“I’m helping?” Cole said. “Not hurting?”

“Helping.”

Varric pulled the doors open and walked inside, and Cole followed him. His heart beat a little faster when Adaar looked up with an exuberant greeting—but then, when the others began to call out to Varric, he realized what had happened. Varric turned around and scanned the area where Cole stood, his mouth down-turned in puzzlement. Then the dwarf turned back to the table and took a seat beside the Inquisitor.

Cole wandered to where Dorian sat and crawled onto the bench beside the mage. They’d notice him, in time. But it never lasted.

They forgot so easily.

Advertisements

salamander

once again nothing, but you can see more of Samuel here

Their first night together, Samuel awoke to Craiton sitting on a chair by the windowsill. The gentle morning sunlight played across a man nobody could describe as beautiful—his face was drawn in the craggy way Samuel knew well. He sat up and moved to the edge of the bed, ran his fingers over the intricate web of burns across Craiton’s shoulders.

Craiton flinched, the scowl evaporating from his face. For a moment he looked younger—like he had when he and Samuel had been boys kissing beneath the apple tree. When he’d possessed more blind idealism than blind hatred.

“Sorry about that,” Samuel said, allowing his fingers to linger over the burns. When Craiton turned to meet his eyes, Sam gave him a little smirk that said he wasn’t really that sorry.

“No you aren’t,” Craiton grumbled. “Besides, I like when it hurts a little.”

“Must be a mage thing.”

Samuel stood from the bed and moved to the windowsill, clutching the edge of it with his fingers curling under. It didn’t escape him, the way that Craiton’s face tightened a little. The erratic, masochistic thing that lived in Sam’s gut made him want to call Craiton a mage again and again, just to see the kind of power he would unleash. He’d witnessed it before—if he’d been anyone else besides the man they called Salamander, it might’ve frightened him.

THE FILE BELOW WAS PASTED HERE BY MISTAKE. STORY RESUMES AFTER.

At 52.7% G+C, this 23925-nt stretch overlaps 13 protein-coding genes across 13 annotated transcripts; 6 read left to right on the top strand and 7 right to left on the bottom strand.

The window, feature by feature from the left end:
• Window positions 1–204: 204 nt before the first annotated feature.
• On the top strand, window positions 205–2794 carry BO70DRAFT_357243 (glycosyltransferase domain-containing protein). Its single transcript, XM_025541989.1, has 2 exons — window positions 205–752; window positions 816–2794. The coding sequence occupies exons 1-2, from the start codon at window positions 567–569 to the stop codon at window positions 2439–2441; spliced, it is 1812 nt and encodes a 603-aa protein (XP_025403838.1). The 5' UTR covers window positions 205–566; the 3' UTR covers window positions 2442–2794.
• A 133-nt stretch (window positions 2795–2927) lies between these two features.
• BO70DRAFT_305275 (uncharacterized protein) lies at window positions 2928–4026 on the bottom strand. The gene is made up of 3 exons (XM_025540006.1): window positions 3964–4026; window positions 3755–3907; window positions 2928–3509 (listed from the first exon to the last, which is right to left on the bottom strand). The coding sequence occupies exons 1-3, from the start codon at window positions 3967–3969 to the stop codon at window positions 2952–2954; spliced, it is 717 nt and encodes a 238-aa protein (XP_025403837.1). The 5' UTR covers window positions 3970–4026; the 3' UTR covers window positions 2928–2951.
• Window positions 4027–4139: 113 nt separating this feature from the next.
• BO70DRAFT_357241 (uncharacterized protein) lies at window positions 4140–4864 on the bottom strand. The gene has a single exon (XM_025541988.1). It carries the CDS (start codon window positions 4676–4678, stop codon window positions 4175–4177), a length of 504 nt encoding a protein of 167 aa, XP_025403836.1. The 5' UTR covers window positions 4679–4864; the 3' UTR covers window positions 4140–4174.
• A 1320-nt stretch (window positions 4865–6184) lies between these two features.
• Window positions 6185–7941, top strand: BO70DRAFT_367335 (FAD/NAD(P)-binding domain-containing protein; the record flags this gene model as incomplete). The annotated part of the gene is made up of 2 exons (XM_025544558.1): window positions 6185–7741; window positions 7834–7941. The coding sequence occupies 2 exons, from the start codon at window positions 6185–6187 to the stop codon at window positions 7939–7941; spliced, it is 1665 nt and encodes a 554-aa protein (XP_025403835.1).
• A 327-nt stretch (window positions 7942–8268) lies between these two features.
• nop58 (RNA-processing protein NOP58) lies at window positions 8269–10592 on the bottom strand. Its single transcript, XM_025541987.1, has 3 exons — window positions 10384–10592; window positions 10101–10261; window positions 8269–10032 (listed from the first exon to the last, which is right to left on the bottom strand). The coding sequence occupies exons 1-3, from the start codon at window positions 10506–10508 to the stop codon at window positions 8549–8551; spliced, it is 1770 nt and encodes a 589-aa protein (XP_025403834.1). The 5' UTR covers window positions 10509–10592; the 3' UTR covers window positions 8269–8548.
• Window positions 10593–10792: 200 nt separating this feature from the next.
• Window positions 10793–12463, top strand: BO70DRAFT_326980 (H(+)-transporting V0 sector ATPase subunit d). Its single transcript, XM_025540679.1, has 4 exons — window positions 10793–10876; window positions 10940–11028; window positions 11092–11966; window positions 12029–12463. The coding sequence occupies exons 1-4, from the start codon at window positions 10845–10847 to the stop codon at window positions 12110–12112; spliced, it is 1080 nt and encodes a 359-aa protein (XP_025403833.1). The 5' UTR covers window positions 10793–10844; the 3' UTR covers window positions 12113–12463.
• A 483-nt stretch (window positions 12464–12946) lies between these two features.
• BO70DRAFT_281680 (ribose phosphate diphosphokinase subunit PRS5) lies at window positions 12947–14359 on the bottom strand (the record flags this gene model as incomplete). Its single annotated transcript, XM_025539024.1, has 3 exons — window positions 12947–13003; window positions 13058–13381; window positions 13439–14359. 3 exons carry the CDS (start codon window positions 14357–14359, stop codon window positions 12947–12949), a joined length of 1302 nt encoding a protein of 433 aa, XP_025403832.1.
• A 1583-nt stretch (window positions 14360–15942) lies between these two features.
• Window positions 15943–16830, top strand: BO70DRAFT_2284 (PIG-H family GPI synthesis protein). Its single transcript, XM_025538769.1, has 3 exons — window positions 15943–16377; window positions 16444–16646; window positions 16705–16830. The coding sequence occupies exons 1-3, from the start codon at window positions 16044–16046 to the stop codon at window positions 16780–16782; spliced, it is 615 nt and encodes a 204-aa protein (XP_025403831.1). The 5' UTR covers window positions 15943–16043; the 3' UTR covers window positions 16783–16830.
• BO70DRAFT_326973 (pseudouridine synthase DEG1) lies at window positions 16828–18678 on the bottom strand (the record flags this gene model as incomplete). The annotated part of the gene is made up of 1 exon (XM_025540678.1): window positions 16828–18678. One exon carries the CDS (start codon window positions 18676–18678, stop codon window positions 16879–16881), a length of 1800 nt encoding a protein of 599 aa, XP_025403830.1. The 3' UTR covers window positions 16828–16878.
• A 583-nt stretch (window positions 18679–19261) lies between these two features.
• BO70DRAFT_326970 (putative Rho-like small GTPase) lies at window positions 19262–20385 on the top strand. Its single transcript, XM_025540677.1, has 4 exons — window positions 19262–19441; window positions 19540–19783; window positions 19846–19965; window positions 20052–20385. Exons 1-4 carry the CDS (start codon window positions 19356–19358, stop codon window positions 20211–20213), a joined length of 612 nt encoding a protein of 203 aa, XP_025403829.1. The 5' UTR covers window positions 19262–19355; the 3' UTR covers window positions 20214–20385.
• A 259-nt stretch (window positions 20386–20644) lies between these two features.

“So what now?” Sam asked, because it didn’t escape him that Craiton had ambitions that overruled a brief fling with a childhood flame. Craiton had ambitions that involved marrying the king’s daughter. And he’d promised Sam a place within these ambitions, but Samuel didn’t think it involved being a lover. Craiton lifted his eyes, sharp and ruthless ordinarily but with a touch of softness reserved for Sam. He reached out and took Samuel’s hands.

“I love you,” he said.

“But.”

Craiton smiled, the expression breaking across his wide, angular face.

“But you know of my plans.”

“I have no intention of interfering,” Sam said. “I only intend to be a member of your army. A tool. A sword.”

Craiton narrowed his eyes, tightening his hands over Samuel’s.

“I intend for you to be much more than that,” he said. “I would make you my second.”

“Then I will serve you as a loyal and honorbound second.”

“Until your death.”

“Until my death.”

Samuel knew Craiton well enough to detect the note of delectation in his voice. He knew Craiton well enough to know that the man he loved was not a good man.

“This felt right,” Craiton said.

Samuel nodded.

“I would like to wake up beside you in the future.”

Again, Sam nodded. He knew his place had been decided the day they’d first met, as children. His place was beneath Craiton’s heel.

And he’d never been happier.